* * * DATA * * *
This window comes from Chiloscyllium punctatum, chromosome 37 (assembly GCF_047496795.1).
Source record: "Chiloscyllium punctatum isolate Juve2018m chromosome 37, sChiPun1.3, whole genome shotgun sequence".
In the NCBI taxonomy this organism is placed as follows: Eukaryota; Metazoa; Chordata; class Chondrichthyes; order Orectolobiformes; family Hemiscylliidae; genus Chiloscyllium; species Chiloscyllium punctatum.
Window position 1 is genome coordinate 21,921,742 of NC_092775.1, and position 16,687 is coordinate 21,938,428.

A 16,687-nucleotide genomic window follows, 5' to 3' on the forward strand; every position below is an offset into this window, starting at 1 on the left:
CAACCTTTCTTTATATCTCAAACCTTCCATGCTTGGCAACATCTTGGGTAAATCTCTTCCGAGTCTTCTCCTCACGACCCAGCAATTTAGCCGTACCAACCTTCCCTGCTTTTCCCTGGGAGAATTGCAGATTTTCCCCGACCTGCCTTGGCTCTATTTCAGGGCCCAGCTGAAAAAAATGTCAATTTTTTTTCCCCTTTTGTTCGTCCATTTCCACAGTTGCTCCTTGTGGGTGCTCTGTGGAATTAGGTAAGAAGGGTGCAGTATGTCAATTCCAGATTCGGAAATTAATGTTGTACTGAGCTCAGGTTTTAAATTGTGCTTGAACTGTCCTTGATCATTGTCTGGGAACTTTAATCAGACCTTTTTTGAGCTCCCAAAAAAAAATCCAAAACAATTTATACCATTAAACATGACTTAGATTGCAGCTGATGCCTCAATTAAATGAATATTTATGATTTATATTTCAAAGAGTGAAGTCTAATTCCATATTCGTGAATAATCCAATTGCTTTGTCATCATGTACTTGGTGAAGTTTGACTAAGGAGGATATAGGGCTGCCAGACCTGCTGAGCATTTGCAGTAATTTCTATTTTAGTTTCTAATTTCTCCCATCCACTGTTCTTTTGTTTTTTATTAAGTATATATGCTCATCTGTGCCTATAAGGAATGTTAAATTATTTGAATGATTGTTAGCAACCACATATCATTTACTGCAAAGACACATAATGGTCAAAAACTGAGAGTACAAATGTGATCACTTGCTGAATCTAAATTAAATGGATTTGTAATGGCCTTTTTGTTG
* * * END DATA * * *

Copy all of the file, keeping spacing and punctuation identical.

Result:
This window comes from Chiloscyllium punctatum, chromosome 37 (assembly GCF_047496795.1).
Source record: "Chiloscyllium punctatum isolate Juve2018m chromosome 37, sChiPun1.3, whole genome shotgun sequence".
In the NCBI taxonomy this organism is placed as follows: Eukaryota; Metazoa; Chordata; class Chondrichthyes; order Orectolobiformes; family Hemiscylliidae; genus Chiloscyllium; species Chiloscyllium punctatum.
Window position 1 is genome coordinate 21,921,742 of NC_092775.1, and position 16,687 is coordinate 21,938,428.

A 16,687-nucleotide genomic window follows, 5' to 3' on the forward strand; every position below is an offset into this window, starting at 1 on the left:
CAACCTTTCTTTATATCTCAAACCTTCCATGCTTGGCAACATCTTGGGTAAATCTCTTCCGAGTCTTCTCCTCACGACCCAGCAATTTAGCCGTACCAACCTTCCCTGCTTTTCCCTGGGAGAATTGCAGATTTTCCCCGACCTGCCTTGGCTCTATTTCAGGGCCCAGCTGAAAAAAATGTCAATTTTTTTTCCCCTTTTGTTCGTCCATTTCCACAGTTGCTCCTTGTGGGTGCTCTGTGGAATTAGGTAAGAAGGGTGCAGTATGTCAATTCCAGATTCGGAAATTAATGTTGTACTGAGCTCAGGTTTTAAATTGTGCTTGAACTGTCCTTGATCATTGTCTGGGAACTTTAATCAGACCTTTTTTGAGCTCCCAAAAAAAAATCCAAAACAATTTATACCATTAAACATGACTTAGATTGCAGCTGATGCCTCAATTAAATGAATATTTATGATTTATATTTCAAAGAGTGAAGTCTAATTCCATATTCGTGAATAATCCAATTGCTTTGTCATCATGTACTTGGTGAAGTTTGACTAAGGAGGATATAGGGCTGCCAGACCTGCTGAGCATTTGCAGTAATTTCTATTTTAGTTTCTAATTTCTCCCATCCACTGTTCTTTTGTTTTTTATTAAGTATATATGCTCATCTGTGCCTATAAGGAATGTTAAATTATTTGAATGATTGTTAGCAACCACATATCATTTACTGCAAAGACACATAATGGTCAAAAACTGAGAGTACAAATGTGATCACTTGCTGAATCTAAATTAAATGGATTTGTAATGGCCTTTTTGTTG